Pen Names Are Masks

We writers spend many months, or years even, locked away in our imaginary garrets.  From time to time, our mother/spouse/child will call up to us in our garrets, “What are you doing?” and we answer “Nothing.”

Really?  

Our writing is something important.  Why do we hide what we’re doing?

Then the day finally comes when we gain the small reward of seeing Our Names in Print.  This glorious day reveals the truth to our friends of why we’ve declined going out to lunch with them for countless months.  So, why on earth would we ever consider hiding behind the mask of a pen name?

Lots of writers have used pen names for many reasons.  Alice Sheldon felt that she needed to hide her gender to break into a male-dominated science fiction world, and so she became James Tiptree, Jr.  William Anthony Parker White wrote and edited both science fiction and mystery — he became Anthony Boucher, a name that spawned Bouchercon and the Anthony Award for the mystery field.  Frederic Dannay and Manfred B. Lee wanted to collaborate, and they became Ellery Queen.

There are as many reasons for using a pen name as there are writers who’ve used them. Pen names point readers to the particular type of story they may prefer to read.

My pen names have become my masks, and they boil down to meaning such things as:

  • Creepy things will happen in this story.  Is this author evil?
  • The backdrop of the story is too real.  This author can’t write about that!
  • The backdrop of the story is too unreal.  Is this author nuts?

My masks don’t really hide me as much as they help to serve the purpose of suspending my readers’ disbelief.  Masks protect readers from reading what they wouldn’t otherwise want to read.  Hurray for masks!

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7 thoughts on “Pen Names Are Masks”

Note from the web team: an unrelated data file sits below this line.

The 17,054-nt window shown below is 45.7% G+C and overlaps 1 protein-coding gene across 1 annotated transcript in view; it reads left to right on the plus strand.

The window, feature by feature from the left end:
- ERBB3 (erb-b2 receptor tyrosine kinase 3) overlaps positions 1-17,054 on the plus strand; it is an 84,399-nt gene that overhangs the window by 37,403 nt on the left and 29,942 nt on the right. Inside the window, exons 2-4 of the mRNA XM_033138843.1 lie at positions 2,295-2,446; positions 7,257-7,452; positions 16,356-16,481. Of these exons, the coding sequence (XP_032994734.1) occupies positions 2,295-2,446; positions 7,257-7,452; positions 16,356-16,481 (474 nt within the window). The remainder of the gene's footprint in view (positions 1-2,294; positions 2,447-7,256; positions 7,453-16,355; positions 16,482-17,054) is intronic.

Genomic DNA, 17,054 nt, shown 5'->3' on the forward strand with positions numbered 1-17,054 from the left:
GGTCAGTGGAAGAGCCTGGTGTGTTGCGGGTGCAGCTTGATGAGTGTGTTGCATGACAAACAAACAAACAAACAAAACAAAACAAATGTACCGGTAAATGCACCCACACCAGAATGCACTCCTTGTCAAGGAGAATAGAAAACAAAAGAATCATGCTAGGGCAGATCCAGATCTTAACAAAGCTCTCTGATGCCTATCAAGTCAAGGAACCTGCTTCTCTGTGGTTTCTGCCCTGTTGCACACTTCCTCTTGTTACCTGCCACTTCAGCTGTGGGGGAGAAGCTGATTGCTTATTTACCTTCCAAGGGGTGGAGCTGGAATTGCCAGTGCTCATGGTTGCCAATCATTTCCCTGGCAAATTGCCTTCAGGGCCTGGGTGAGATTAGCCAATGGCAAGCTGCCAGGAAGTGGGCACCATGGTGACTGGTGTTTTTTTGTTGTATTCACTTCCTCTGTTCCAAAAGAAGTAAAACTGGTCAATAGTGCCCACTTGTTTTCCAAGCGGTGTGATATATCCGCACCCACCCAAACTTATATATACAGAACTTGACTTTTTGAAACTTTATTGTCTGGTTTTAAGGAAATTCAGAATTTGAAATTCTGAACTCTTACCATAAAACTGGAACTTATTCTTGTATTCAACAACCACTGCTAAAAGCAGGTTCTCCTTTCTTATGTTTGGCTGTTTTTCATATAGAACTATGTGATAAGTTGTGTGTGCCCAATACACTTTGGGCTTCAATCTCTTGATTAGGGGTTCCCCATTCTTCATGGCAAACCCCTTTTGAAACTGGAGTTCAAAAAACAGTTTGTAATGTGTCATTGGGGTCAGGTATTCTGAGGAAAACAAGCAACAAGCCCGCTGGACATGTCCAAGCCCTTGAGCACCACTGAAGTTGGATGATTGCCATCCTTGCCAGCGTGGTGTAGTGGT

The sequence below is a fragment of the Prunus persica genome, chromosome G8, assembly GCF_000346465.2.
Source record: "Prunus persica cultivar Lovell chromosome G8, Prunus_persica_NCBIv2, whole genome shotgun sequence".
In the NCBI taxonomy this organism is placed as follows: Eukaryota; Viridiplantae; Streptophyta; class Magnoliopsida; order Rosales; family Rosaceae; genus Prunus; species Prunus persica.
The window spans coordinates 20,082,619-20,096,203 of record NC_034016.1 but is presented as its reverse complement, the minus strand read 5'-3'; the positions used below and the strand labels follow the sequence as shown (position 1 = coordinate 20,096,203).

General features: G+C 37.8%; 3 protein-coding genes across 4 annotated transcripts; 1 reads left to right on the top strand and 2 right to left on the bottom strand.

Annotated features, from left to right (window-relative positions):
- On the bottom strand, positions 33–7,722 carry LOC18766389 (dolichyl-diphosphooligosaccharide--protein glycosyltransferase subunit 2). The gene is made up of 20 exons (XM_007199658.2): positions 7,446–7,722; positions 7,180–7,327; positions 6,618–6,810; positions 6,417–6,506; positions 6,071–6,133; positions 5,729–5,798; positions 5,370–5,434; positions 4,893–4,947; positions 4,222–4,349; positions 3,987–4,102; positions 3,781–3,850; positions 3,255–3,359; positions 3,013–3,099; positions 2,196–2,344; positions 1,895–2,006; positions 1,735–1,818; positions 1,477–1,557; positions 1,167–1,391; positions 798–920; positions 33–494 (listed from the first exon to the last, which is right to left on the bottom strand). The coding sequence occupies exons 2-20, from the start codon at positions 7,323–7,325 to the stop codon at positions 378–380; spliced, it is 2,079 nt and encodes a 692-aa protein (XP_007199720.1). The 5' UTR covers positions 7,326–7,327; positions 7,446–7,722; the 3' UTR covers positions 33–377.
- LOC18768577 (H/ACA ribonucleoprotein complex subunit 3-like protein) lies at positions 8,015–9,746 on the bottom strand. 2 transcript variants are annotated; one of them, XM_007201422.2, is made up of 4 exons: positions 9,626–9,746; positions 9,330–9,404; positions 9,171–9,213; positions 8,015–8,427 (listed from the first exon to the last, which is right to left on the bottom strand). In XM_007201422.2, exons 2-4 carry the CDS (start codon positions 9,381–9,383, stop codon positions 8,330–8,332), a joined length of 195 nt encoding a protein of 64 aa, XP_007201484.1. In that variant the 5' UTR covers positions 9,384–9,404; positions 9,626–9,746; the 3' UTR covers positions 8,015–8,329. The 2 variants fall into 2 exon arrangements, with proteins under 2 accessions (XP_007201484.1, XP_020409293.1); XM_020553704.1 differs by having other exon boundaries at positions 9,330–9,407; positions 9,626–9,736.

1. As I’ve said before, I write the mysteries under a pen name. I wasn’t going to, but once I thought about how I’d feel as a parent if my 10-year old picked up a book with profanity and dead bodies (since I wrote middle-grade under my real name), well…

    Yes, buyers should be able to look at the cover and jacket blurb and know this is NOT a story for kids, but why make them work so hard? To me, it’s like a label on a soup can. You know you’re buying chicken noodle because that’s what the label says. Doesn’t matter if it’s Campbell’s.

    I feel the same way. I write all of it. I’m Mary Sutton. But M.E. Sutton is the label for the middle-grade adventure-fantasy, and Liz Milliron is the label for the mysteries. Now I just hope it works!

  2. So true, Sue and Mary. A pen name lets us be the deus ex machina of our particular genre. Our readers know what to expect by the name on the cover. And sometimes, having that ‘other person’ out there can be very handy!

  3. I hope so too, Mary. We certainly don’t want to lead our younger readers into material that’s too adult for them.

    It’s fun playing god, right Kait?

  4. I’m in Cynthia’s camp. Always considering…but I have so much published under this name (my married name) from my reporting carrier that it seems silly to go with anything else at the moment…

  5. Not everyone needs a mask to hide behind or a writerly garret to hide in. But they’re fun!

  6. Sue, great examples. I’d love a garret, too. I know the one. In the attic of the house I was always in love with as a child–an English Tudor. Doris Lessing wrote under a pen name mid-career just to see what breaking into print was like at that moment.

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